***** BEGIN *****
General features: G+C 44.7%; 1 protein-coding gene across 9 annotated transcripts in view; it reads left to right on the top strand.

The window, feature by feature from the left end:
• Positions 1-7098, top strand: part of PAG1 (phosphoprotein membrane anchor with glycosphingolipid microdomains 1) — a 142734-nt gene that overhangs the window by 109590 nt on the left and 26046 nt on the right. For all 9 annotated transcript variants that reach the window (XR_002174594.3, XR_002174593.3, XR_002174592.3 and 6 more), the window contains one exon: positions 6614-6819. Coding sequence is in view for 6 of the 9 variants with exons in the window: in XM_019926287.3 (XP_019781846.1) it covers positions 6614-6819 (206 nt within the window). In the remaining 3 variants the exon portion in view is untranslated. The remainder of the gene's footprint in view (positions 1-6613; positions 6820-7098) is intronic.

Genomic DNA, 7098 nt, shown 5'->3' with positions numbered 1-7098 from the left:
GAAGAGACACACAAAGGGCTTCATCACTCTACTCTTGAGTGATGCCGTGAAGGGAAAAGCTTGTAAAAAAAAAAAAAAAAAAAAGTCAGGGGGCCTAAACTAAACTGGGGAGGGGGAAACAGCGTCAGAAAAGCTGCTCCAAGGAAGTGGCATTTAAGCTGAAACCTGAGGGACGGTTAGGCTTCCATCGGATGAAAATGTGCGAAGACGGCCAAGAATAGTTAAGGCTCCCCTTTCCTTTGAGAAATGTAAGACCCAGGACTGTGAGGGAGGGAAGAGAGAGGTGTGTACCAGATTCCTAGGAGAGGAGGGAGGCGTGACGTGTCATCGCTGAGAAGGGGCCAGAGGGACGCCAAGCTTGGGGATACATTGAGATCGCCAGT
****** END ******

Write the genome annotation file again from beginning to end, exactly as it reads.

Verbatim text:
General features: G+C 44.7%; 1 protein-coding gene across 9 annotated transcripts in view; it reads left to right on the top strand.

The window, feature by feature from the left end:
• Positions 1-7098, top strand: part of PAG1 (phosphoprotein membrane anchor with glycosphingolipid microdomains 1) — a 142734-nt gene that overhangs the window by 109590 nt on the left and 26046 nt on the right. For all 9 annotated transcript variants that reach the window (XR_002174594.3, XR_002174593.3, XR_002174592.3 and 6 more), the window contains one exon: positions 6614-6819. Coding sequence is in view for 6 of the 9 variants with exons in the window: in XM_019926287.3 (XP_019781846.1) it covers positions 6614-6819 (206 nt within the window). In the remaining 3 variants the exon portion in view is untranslated. The remainder of the gene's footprint in view (positions 1-6613; positions 6820-7098) is intronic.

Genomic DNA, 7098 nt, shown 5'->3' with positions numbered 1-7098 from the left:
GAAGAGACACACAAAGGGCTTCATCACTCTACTCTTGAGTGATGCCGTGAAGGGAAAAGCTTGTAAAAAAAAAAAAAAAAAAAAGTCAGGGGGCCTAAACTAAACTGGGGAGGGGGAAACAGCGTCAGAAAAGCTGCTCCAAGGAAGTGGCATTTAAGCTGAAACCTGAGGGACGGTTAGGCTTCCATCGGATGAAAATGTGCGAAGACGGCCAAGAATAGTTAAGGCTCCCCTTTCCTTTGAGAAATGTAAGACCCAGGACTGTGAGGGAGGGAAGAGAGAGGTGTGTACCAGATTCCTAGGAGAGGAGGGAGGCGTGACGTGTCATCGCTGAGAAGGGGCCAGAGGGACGCCAAGCTTGGGGATACATTGAGATCGCCAGT